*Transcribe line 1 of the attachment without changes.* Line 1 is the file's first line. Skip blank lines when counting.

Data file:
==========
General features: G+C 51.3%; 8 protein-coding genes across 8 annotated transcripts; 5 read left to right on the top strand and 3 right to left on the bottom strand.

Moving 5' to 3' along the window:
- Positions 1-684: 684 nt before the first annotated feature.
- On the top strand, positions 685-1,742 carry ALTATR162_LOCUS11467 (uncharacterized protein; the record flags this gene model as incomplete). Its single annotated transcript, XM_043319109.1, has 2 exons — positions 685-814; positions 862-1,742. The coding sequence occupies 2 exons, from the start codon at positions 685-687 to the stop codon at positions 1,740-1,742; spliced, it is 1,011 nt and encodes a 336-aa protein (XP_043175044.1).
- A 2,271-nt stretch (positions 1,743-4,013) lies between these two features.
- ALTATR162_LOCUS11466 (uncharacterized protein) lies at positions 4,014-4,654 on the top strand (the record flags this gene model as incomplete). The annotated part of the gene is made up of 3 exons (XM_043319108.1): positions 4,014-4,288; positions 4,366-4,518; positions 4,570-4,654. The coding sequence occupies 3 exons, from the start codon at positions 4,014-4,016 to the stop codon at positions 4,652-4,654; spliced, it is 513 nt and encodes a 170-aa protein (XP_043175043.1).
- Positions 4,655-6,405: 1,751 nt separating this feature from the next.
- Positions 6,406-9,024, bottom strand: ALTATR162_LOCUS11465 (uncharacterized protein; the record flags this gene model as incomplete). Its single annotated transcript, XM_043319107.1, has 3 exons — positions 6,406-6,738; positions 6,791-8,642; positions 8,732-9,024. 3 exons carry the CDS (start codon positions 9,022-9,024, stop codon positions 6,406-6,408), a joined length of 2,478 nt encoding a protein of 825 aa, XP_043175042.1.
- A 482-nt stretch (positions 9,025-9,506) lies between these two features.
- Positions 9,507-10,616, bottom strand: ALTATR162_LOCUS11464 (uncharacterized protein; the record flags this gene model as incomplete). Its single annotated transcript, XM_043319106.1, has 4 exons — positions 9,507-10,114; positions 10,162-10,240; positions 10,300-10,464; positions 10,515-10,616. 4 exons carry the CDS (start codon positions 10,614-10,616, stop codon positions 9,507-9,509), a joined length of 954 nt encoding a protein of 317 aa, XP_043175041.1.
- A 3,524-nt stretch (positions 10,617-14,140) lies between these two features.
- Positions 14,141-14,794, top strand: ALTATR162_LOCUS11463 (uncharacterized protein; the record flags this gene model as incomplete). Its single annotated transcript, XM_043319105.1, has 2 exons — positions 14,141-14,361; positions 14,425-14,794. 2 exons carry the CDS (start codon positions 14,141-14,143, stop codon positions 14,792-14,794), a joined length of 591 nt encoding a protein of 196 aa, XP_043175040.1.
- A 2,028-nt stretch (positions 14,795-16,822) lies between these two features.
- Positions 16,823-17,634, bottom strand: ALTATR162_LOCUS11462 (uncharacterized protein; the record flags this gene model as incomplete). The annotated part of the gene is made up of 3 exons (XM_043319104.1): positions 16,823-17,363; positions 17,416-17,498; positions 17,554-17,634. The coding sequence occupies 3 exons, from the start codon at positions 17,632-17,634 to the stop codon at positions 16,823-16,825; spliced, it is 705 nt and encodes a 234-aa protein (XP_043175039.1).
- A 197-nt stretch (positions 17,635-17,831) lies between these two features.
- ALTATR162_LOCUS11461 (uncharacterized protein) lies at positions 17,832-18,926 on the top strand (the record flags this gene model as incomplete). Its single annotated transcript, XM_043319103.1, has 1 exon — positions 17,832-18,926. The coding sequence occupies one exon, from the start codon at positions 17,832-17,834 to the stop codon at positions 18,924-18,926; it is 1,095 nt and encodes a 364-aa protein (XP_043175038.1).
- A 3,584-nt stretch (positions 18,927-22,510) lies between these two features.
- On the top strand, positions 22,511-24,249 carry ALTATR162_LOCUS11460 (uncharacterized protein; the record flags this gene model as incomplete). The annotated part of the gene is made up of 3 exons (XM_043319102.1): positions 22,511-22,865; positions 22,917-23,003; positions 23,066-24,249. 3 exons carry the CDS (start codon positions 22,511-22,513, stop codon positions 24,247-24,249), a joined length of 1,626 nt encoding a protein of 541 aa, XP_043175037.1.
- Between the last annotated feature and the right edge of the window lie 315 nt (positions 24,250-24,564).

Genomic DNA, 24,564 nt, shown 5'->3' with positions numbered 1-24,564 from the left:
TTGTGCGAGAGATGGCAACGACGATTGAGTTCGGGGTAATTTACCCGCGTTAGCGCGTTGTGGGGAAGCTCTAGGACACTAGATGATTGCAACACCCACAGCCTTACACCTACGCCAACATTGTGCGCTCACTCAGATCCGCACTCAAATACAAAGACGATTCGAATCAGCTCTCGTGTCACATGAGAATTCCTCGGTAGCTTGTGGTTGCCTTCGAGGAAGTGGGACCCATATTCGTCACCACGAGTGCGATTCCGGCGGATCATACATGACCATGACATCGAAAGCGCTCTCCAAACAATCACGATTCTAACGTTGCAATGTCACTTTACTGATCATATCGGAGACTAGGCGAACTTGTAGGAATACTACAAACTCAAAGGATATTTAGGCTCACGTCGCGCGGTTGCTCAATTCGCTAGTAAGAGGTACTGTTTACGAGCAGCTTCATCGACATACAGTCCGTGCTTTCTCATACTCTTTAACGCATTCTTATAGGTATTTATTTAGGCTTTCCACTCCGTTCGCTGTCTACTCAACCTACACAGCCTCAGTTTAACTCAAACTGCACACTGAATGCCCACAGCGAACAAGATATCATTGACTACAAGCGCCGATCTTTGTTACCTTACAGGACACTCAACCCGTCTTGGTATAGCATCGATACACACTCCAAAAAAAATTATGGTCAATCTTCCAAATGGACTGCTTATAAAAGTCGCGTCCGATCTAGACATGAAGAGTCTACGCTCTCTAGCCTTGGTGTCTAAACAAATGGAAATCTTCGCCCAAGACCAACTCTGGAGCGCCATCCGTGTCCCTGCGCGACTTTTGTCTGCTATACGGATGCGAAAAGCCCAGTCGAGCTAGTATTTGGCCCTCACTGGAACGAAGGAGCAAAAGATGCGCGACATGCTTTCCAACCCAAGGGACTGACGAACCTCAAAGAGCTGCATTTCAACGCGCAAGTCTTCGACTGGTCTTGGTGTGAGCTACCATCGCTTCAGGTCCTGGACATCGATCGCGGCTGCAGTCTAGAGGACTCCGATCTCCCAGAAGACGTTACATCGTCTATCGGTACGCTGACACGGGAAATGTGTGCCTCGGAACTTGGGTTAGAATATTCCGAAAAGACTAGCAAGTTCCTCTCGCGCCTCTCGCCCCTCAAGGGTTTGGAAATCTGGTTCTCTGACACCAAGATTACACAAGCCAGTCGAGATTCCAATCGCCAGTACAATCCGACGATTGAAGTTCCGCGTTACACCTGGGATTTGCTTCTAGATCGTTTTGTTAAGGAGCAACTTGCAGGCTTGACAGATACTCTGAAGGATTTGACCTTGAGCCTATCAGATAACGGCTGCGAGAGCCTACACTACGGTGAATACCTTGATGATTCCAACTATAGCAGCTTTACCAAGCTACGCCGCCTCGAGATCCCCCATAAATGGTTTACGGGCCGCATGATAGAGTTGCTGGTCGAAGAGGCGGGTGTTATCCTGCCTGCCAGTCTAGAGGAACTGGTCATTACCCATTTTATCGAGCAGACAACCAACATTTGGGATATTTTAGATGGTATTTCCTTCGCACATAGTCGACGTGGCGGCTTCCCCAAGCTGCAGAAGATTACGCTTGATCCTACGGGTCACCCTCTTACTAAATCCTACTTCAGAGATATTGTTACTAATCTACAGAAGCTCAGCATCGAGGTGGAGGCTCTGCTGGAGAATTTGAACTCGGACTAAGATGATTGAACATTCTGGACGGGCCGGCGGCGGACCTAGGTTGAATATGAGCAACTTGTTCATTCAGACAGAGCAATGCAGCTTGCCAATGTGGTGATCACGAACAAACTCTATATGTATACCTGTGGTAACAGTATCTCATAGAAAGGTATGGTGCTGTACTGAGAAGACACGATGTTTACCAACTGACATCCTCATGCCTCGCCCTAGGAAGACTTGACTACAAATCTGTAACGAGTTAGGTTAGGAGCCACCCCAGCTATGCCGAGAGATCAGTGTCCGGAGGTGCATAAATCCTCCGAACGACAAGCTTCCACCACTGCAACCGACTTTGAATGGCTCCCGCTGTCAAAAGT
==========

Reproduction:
General features: G+C 51.3%; 8 protein-coding genes across 8 annotated transcripts; 5 read left to right on the top strand and 3 right to left on the bottom strand.